- Once you’ve found a dot that seems interesting, note the coordinates and look them up in the table.
The Geography of “Feel”
Finding Your “Feel Good” Location
- Softer strings are to the left, stiffer strings to the right.
- Strings that lose more tension are at the top; those that lose less are at the bottom.
- All strings on the same vertical line should feel about the same, no matter the tension.
- All strings at different locations on the same horizontal line will feel different from each other.
- Stringbed power increases to the left.
- Player supplied power increases to the right.
- Stringbed control increases to the right.
- “Arm friendly” strings are to the left.
- “Feedback” intensity (shock) increases to the right.
- Feel consistency over time tends to increase toward the bottom.
Test Procedure. All strings were tensioned to 62 pounds and allowed to sit for 200 seconds. Then the string was hit five times with a force equivalent to hitting a 120 mph serve. The tension loss represents the total amount of the relaxation over both time and impact. The stiffness value is a calculation derived from the amount of force created at impact to stretch the string. Lower values represent softer strings and lower impact forces. Higher values represent stiffer strings and higher impact forces.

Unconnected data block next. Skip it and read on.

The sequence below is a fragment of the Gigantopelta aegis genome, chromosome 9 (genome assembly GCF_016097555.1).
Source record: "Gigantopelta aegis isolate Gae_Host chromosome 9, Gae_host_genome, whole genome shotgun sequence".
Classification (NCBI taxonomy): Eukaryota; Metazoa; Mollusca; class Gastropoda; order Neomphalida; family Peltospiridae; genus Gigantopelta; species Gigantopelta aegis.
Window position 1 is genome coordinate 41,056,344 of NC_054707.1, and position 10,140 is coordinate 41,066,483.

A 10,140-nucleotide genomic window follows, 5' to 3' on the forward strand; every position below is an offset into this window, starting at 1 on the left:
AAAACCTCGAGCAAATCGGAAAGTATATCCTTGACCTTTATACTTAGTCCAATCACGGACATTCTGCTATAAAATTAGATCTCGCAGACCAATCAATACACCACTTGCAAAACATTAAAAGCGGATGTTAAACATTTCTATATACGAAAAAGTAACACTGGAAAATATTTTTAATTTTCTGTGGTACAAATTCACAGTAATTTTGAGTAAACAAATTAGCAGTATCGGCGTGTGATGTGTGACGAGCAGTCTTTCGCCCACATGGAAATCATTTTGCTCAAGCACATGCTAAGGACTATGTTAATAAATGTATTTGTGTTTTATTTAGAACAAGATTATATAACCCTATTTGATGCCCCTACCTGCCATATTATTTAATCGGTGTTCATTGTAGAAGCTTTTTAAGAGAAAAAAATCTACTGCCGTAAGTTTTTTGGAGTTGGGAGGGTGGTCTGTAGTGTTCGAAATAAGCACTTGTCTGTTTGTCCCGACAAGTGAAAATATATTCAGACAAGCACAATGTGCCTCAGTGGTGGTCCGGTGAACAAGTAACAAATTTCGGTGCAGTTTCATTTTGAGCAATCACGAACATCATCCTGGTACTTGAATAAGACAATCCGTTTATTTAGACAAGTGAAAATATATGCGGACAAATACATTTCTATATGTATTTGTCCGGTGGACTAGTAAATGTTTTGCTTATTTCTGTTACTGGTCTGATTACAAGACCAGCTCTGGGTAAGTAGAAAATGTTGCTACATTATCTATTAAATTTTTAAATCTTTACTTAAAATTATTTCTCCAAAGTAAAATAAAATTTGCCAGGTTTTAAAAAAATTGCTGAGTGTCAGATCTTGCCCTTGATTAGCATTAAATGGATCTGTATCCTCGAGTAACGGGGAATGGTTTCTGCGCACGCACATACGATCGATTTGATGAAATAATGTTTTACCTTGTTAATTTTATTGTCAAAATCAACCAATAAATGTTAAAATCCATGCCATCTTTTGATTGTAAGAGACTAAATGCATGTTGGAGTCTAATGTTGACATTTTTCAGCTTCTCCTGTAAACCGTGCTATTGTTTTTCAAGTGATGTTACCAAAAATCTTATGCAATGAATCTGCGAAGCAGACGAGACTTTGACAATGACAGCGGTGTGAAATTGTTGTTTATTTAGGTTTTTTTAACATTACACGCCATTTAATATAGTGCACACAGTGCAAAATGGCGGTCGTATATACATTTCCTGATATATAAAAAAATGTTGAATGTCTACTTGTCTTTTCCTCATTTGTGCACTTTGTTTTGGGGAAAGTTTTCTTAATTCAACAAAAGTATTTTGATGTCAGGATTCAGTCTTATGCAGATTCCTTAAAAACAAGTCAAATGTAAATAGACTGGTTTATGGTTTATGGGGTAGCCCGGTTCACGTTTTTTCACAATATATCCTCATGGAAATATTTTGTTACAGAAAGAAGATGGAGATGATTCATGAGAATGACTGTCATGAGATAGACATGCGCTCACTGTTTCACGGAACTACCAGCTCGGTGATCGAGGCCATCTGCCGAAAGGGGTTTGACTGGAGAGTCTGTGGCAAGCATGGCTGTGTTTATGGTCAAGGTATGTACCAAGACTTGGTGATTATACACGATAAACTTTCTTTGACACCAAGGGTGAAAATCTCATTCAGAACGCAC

Hybrids: To look up a hybrid combination, you must look up each string separately. If it is a pre-packaged hybrid, most packaging indicates the name of each string. There are a few hybrids using strings that aren’t sold on their own. Those strings are included in our lists. They will be listed as the name of the hybrid with (main) or (cross) after the name. For example, Babolat Pro Xtreme 1.25 (main) is the string used for the mains in Babolat’s Pro Xtreme Hybrid.
See all articles by Bob Patterson
About the Author
Bob Patterson , the founder of the RacquetMAXX customization service, is a Master Racquet Technician with more than 20 years of experience. He was RSI's Stringer of the Year in 2005. He is Executive Director for the U.S. Racquet Stringers Association.
TI magazine search
TI magazine articles
- Our Serve: Repair and Replace
- Industry News
- Racquet Tech: Taking Stock
- Grassroots Tennis: Play It Forward!
- Retailing Tip: Give Them a Show
- Facility Management: Wage Differential
- Guide to Strings: Educational Initiative
- Home of American Tennis — Open For Business!
- Court Lighting: Light Reaction